Leave the bleach product in your hair for as long as is necessary to reach pale yellow, without exceeding the manufacturer's recommended time limit. If the maximum processing time is 50 minutes, for example, you will either remove the bleach when your hair turns pale yellow, or when 50 minutes has elapsed. If your hair isn't pale yellow once the maximum time is reached, you will need to go through another process. Don't leave the bleach on any longer than the maximum time limit because the lightening reaction has slowed down dramatically at this point and the small amount of further lightening that will be achieved will be at the expense of exposing your hair to a damaging alkaline pH for longer.

If you do need to bleach your hair again, you must not do this without giving your hair a rest. A whole week is the minimum time before you should bleach your hair again. At this point, the natural oils have built up again and your hair is no longer dried out and weakened from a lack of moisture. To keep your hair in optimum condition, wait at least two weeks.

You also shouldn't bleach your hair again if it has shown less than favorable results to the first bleach, or if it isn't healthy enough to stand up to the process and still feel and look good. If your hair barely lightened during the first bleach, it's not worthwhile to continue trying to reach a pale color.

White-blonde hair with a braid.
White-blonde hair with a braid. | Source

Toning Hair White

Now that you've reached the pale yellow stage, you're actually able to dye your hair white. This yellow tone is the result of the tiny amount of melanin still present in your hair, as well as the keratin's natural color becoming visible.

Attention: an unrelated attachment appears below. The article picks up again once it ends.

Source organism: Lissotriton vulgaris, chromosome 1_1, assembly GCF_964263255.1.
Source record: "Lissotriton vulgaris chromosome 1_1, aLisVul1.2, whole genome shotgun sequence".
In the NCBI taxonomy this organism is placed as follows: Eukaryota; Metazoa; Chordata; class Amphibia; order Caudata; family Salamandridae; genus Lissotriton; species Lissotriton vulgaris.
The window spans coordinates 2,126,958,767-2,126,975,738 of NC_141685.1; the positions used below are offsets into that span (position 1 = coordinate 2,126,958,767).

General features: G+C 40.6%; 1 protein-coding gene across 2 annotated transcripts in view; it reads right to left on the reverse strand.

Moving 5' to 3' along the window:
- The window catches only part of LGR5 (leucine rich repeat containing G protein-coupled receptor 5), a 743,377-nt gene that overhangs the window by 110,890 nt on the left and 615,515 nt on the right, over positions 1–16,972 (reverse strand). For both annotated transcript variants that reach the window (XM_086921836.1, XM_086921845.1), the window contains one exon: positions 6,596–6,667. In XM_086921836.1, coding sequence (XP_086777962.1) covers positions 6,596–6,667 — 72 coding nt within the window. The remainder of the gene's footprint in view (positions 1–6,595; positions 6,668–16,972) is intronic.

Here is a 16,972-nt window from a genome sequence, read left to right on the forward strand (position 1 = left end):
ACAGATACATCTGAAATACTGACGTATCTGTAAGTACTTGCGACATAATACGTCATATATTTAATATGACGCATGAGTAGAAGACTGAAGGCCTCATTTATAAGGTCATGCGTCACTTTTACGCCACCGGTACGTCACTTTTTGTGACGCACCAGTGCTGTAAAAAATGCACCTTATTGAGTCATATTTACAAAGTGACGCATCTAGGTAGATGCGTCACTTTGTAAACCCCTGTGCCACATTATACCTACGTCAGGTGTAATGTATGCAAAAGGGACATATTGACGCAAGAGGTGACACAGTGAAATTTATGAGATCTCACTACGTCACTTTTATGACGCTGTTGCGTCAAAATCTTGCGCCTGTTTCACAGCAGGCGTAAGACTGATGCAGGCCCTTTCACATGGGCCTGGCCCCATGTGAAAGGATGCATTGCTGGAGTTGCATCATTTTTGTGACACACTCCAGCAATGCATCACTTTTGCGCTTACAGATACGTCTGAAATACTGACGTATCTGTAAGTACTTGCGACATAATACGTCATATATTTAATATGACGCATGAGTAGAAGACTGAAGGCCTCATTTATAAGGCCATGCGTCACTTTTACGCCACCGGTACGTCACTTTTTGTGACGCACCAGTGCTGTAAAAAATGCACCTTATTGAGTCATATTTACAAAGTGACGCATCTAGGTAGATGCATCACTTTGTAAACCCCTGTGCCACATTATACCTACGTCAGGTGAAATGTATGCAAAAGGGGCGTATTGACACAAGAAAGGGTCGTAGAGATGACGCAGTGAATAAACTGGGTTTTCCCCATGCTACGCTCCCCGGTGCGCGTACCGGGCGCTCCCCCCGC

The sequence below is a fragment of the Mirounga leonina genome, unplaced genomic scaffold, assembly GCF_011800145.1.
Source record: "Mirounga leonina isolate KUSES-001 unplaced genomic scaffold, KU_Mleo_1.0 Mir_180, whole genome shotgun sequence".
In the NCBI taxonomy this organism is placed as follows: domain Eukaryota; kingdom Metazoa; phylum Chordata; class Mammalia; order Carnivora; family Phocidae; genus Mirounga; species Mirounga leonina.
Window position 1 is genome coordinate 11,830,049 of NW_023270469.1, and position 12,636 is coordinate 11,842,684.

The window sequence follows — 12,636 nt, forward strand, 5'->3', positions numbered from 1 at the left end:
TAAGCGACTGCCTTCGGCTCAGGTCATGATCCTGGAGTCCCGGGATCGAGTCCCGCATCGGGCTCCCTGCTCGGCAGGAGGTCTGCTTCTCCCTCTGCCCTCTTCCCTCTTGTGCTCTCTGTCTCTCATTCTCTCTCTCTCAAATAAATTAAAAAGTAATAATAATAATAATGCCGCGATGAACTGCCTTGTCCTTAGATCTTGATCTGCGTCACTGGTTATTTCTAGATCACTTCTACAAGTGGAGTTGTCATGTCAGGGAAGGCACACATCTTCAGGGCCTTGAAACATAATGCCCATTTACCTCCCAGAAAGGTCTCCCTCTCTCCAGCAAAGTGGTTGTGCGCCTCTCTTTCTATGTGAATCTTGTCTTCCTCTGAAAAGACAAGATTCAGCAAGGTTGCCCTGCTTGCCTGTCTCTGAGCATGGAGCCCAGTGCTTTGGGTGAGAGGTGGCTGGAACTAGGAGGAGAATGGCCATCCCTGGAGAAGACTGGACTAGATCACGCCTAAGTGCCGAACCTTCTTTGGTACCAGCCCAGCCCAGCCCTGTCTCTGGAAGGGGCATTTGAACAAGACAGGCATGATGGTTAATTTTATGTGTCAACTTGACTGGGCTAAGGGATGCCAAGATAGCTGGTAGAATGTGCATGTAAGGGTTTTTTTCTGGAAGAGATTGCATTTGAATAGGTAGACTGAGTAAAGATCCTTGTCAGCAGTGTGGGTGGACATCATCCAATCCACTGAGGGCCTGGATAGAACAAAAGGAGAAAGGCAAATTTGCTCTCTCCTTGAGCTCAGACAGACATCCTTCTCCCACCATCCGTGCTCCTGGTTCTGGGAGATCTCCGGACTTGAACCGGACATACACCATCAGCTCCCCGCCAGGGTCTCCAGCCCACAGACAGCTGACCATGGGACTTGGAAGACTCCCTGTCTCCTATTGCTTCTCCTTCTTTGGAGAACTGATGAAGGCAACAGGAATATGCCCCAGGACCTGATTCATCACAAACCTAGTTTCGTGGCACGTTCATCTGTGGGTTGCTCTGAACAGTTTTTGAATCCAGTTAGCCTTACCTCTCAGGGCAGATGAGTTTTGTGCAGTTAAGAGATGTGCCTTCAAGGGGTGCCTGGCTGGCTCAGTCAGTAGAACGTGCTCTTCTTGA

To make your hair look white, you need to neutralize the remaining yellow pigment by adding the correct complementary color. A complementary color is any tone that is directly opposite to another tone on a color wheel. To neutralize yellow pigment, you need to use a pastel toner, and the toner needs to be violet-based. The pastel shade ensures that the dye won't overpower your pale hair.


Keeping your hair white is a relatively easy task. Once your hair has been lightened, it will remain that light unless it grows out or you dye over it. The toner in your hair, however, will fade out after washing. In order to prevent your white hair from yellowing, you need to replenish the tone every time you wash your hair.

This is easiest to achieve when you use a purple shampoo. Hair that is pale yellow is easily light enough to be toned from a purple shampoo. In fact, you'll probably want to dilute your shampoo down with a plain white shampoo if you have one of the stronger purple shampoos. Use this shampoo in place of your normal shampoo to prevent your white hair from fading.

Keeping Your Hair Healthy